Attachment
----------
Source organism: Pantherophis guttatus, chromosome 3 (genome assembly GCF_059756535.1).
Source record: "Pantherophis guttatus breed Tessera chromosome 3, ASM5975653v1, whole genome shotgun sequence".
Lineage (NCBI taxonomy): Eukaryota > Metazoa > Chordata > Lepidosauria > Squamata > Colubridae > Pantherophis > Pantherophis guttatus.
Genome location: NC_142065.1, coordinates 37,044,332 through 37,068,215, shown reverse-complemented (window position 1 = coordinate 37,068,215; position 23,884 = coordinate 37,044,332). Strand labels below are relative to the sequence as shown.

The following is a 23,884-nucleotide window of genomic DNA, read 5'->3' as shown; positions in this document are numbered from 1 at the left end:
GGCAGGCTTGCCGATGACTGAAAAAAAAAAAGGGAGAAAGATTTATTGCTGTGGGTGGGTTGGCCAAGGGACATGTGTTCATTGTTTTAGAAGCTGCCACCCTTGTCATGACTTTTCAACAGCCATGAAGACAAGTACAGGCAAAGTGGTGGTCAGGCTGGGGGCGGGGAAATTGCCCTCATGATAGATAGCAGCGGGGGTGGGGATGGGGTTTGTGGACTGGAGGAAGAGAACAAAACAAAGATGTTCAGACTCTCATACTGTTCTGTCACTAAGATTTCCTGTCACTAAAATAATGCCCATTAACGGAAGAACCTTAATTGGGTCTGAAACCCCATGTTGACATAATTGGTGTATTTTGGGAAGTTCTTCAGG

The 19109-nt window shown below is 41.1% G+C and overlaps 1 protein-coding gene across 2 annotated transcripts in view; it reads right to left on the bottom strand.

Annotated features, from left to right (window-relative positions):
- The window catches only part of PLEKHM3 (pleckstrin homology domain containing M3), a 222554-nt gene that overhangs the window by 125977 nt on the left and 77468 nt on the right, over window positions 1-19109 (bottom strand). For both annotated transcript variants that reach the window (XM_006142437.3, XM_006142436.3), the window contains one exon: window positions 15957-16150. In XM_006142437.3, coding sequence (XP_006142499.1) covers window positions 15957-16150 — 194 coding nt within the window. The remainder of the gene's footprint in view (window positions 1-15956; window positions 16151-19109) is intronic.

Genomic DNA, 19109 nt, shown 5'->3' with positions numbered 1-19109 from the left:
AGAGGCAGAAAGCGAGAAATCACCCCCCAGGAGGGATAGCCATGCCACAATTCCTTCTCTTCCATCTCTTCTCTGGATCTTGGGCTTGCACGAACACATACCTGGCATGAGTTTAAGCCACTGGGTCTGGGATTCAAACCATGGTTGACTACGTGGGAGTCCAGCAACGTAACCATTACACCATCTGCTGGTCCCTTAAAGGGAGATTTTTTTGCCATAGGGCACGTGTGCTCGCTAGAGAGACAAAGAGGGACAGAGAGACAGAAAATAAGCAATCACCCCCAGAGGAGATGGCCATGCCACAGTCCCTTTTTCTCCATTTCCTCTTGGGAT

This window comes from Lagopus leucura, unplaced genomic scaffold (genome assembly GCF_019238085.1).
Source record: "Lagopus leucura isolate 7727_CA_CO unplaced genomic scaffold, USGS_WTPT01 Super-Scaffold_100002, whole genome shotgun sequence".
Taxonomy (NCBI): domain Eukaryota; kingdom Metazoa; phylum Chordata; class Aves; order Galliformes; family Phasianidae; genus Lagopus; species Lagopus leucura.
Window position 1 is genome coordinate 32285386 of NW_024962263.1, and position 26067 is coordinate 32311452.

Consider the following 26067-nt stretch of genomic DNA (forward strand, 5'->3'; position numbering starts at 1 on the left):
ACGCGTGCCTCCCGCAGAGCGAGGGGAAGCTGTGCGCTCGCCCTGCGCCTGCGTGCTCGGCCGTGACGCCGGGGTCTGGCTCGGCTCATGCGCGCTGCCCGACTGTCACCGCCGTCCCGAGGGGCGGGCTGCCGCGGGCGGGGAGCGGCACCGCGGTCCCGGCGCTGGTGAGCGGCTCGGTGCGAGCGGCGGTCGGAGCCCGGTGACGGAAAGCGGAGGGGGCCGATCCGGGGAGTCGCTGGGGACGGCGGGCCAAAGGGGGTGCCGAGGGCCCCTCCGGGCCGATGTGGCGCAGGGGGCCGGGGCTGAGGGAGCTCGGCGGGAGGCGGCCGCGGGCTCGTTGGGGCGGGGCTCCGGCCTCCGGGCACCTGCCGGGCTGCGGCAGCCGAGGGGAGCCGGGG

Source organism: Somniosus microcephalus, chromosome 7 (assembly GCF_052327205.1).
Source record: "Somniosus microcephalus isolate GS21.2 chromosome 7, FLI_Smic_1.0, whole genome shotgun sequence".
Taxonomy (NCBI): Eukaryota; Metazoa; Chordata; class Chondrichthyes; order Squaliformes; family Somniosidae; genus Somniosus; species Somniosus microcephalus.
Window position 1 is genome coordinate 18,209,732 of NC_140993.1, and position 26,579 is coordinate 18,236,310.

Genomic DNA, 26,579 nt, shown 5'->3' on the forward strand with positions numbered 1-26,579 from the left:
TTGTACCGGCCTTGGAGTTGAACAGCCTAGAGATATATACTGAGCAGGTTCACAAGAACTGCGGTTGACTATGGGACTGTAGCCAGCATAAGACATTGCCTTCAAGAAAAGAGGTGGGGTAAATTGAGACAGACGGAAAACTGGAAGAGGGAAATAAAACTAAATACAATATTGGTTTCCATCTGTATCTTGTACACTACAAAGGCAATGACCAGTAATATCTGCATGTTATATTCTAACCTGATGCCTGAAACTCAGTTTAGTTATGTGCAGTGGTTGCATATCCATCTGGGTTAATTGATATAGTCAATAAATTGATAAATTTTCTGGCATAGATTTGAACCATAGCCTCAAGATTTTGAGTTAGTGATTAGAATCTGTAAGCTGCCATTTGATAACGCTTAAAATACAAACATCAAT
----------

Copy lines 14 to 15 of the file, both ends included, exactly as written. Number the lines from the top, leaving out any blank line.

Taxonomy (NCBI): domain Eukaryota; kingdom Metazoa; phylum Chordata; class Aves; order Galliformes; family Phasianidae; genus Lagopus; species Lagopus leucura.
Window position 1 is genome coordinate 32285386 of NW_024962263.1, and position 26067 is coordinate 32311452.